My broad set of research interests center around the application of bio- and cheminformatic methods to biomedical research. If you’re interested in working together or have questions about my research, send me an email.

Context-specific biological networks: My PhD thesis focuses on the application of protein correlation profiling to investigate how the cellular protein-protein interaction network is rewired in biologically relevant contexts. I’ve developed computational methods for network inference from complex proteomic datasets, and applied these to experimental data to map the protein-protein interaction network across mouse tissues or in response to specific cellular stimuli, such as type I interferon. I also have an interest in using bulk and single-cell transcriptomics to infer context-specific biological networks from high-throughput sequencing data.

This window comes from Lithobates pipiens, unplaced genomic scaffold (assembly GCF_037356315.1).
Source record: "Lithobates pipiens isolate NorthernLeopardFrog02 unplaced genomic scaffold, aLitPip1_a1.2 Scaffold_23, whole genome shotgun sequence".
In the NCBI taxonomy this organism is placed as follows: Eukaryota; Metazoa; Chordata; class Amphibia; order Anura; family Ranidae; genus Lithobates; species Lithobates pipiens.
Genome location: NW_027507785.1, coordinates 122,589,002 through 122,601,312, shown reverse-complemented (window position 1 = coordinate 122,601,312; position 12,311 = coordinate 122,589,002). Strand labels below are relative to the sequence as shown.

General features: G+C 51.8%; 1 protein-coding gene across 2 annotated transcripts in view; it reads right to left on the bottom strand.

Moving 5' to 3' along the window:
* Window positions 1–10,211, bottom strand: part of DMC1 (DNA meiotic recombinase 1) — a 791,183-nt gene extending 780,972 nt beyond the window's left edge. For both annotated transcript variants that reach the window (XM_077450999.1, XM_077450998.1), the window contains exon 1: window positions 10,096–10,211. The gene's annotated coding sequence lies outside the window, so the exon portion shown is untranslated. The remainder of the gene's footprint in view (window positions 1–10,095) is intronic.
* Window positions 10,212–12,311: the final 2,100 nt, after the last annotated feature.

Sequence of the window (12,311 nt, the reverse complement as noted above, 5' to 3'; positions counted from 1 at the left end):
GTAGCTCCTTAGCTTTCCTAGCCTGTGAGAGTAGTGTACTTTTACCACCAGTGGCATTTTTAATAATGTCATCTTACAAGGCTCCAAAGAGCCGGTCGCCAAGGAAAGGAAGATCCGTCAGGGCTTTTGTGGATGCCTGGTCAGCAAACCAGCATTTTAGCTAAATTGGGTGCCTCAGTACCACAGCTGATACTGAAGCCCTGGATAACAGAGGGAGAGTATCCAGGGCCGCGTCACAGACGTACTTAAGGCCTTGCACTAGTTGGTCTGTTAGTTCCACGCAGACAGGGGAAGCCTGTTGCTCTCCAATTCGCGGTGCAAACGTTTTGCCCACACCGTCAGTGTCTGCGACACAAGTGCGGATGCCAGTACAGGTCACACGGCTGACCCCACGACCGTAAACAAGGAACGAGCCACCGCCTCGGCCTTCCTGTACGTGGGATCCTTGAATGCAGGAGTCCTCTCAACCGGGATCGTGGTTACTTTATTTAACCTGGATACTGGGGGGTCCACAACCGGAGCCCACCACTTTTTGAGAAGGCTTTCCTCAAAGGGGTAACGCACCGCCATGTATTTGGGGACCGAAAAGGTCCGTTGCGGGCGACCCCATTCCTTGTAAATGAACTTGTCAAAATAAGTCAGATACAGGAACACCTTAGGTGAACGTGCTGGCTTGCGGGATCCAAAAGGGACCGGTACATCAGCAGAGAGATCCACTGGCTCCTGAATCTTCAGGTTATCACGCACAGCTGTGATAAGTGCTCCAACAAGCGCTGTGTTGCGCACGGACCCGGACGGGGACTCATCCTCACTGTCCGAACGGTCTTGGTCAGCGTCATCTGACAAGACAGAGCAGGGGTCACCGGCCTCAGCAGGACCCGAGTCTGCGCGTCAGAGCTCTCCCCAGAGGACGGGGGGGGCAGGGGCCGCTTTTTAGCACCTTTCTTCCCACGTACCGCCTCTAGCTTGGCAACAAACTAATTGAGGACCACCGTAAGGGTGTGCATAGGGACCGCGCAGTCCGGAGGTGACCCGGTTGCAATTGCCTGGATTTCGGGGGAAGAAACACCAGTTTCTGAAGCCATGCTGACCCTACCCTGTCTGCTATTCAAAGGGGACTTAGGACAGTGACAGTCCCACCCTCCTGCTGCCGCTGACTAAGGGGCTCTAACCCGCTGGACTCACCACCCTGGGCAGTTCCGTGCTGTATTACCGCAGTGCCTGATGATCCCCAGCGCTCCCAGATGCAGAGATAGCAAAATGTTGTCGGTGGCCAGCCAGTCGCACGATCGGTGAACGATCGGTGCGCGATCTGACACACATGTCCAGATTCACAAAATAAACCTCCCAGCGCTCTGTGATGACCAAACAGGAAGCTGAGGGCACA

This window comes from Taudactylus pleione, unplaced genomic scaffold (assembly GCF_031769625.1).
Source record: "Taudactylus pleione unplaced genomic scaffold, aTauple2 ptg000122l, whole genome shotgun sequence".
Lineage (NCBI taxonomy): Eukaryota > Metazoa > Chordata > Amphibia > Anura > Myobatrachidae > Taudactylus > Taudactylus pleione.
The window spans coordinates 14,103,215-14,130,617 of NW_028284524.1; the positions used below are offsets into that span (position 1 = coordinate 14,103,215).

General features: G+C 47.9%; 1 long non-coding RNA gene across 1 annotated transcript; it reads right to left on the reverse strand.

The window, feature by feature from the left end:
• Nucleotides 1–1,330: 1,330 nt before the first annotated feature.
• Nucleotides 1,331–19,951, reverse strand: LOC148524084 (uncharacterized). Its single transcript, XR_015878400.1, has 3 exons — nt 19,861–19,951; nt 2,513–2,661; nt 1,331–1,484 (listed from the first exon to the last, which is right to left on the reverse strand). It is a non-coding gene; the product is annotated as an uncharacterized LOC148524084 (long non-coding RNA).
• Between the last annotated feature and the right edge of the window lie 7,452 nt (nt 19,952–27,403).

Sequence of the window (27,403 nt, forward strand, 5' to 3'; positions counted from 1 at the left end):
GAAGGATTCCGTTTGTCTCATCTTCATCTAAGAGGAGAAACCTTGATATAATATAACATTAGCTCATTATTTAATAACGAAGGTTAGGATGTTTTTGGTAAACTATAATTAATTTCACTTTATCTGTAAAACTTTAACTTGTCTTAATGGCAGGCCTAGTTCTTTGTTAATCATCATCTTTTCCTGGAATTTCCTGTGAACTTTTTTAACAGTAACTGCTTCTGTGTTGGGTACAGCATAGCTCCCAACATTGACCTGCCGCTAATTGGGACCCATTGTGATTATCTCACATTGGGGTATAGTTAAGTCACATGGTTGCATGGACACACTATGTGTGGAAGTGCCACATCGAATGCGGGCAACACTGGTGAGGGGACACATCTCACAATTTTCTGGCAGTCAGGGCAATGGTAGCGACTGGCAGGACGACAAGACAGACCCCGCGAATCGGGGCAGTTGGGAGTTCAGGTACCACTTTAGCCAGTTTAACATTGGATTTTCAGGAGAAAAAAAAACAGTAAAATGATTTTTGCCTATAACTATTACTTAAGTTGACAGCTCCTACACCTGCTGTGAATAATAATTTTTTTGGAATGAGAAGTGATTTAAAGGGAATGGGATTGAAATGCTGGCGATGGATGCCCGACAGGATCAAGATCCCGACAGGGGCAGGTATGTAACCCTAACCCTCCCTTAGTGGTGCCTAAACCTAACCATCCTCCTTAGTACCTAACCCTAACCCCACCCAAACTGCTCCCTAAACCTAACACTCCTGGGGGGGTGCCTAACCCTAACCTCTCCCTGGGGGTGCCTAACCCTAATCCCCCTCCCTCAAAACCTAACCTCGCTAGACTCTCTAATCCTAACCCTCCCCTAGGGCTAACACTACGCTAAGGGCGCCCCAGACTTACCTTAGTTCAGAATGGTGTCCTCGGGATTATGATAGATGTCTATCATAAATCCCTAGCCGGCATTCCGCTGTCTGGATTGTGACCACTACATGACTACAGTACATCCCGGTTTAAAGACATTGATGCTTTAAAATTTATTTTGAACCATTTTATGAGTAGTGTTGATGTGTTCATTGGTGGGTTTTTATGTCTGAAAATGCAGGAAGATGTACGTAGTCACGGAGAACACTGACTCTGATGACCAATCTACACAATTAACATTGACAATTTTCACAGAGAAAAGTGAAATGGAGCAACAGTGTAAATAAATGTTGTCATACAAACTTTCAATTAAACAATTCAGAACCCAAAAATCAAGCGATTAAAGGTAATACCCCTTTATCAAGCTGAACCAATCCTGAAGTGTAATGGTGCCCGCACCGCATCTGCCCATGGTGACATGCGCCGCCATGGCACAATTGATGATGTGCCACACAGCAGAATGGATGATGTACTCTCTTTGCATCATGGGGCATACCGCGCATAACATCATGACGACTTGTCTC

Spinal cord injury: I have a broad interest in the application of ‘-omics’ techniques to better understand the pathobiology of spinal cord injury, and a particular interest in developing molecular biomarkers of injury severity and recovery. I’ve applied proteomics, bulk and single-cell transcriptomics, metabolomics, and lipidomics to unravel the biology of this complex neurological condition and identify potential pharmacotherapies.

Single-cell genomics: I’m using single-cell transcriptomics to dissect the molecular mechanisms underlying human disease and its treatment at the level of individual cells, with a particular focus on the central nervous system. In parallel, I’m developing computational tools to address key biological and technical gaps in the analysis and interpretation of these experiments.

Deep learning for chemistry: I’m involved in several projects seeking to apply some of the most recent advances in machine and deep learning, especially generative models, to deepen our understanding of the chemical world around and within us.

Natural product discovery: I remain interested in strategies to advance the discovery of bioactive natural molecules by connecting genomic sequence information to the chemical structure of genomically encoded but cryptic metabolites.